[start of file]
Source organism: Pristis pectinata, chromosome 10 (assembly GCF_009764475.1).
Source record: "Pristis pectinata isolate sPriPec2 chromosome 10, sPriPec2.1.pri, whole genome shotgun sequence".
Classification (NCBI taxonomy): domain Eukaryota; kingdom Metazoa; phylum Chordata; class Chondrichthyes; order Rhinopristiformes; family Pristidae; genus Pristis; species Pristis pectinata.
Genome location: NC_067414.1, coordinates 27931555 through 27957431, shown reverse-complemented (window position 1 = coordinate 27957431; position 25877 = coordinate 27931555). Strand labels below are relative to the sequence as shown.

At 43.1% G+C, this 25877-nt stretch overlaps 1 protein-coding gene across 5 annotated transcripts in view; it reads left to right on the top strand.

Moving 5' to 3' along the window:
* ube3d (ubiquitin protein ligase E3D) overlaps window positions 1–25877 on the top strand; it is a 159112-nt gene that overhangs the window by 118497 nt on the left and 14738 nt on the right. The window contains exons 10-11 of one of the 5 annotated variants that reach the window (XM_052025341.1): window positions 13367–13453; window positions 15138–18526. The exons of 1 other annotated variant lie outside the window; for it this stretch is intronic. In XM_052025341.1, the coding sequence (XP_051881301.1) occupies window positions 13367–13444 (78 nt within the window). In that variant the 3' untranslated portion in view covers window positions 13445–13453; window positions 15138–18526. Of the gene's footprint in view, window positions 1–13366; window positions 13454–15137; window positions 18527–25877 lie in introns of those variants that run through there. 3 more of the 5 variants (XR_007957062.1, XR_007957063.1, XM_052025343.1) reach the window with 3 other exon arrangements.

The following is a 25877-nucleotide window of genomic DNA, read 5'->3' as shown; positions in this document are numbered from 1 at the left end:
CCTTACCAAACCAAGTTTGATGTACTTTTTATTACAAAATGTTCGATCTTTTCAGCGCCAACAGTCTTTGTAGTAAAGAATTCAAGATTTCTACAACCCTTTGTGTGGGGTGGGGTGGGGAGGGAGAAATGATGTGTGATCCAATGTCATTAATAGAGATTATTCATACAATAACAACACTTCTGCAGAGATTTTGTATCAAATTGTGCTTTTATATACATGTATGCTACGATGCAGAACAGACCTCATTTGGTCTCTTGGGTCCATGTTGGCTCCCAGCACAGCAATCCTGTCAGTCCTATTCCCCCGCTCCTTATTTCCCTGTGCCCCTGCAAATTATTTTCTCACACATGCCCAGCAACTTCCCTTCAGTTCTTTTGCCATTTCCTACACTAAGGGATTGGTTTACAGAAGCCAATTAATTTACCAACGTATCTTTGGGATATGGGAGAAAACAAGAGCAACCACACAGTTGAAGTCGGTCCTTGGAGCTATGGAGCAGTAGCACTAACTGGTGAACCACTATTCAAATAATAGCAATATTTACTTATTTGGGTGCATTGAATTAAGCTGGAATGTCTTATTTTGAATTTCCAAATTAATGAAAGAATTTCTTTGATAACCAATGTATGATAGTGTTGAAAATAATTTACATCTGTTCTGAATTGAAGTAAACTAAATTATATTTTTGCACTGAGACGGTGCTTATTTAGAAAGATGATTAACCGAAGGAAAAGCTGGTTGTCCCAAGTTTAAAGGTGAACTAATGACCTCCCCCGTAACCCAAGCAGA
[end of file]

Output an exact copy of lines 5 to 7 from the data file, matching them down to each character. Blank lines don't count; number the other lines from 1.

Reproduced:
At 43.1% G+C, this 25877-nt stretch overlaps 1 protein-coding gene across 5 annotated transcripts in view; it reads left to right on the top strand.

Moving 5' to 3' along the window:
* ube3d (ubiquitin protein ligase E3D) overlaps window positions 1–25877 on the top strand; it is a 159112-nt gene that overhangs the window by 118497 nt on the left and 14738 nt on the right. The window contains exons 10-11 of one of the 5 annotated variants that reach the window (XM_052025341.1): window positions 13367–13453; window positions 15138–18526. The exons of 1 other annotated variant lie outside the window; for it this stretch is intronic. In XM_052025341.1, the coding sequence (XP_051881301.1) occupies window positions 13367–13444 (78 nt within the window). In that variant the 3' untranslated portion in view covers window positions 13445–13453; window positions 15138–18526. Of the gene's footprint in view, window positions 1–13366; window positions 13454–15137; window positions 18527–25877 lie in introns of those variants that run through there. 3 more of the 5 variants (XR_007957062.1, XR_007957063.1, XM_052025343.1) reach the window with 3 other exon arrangements.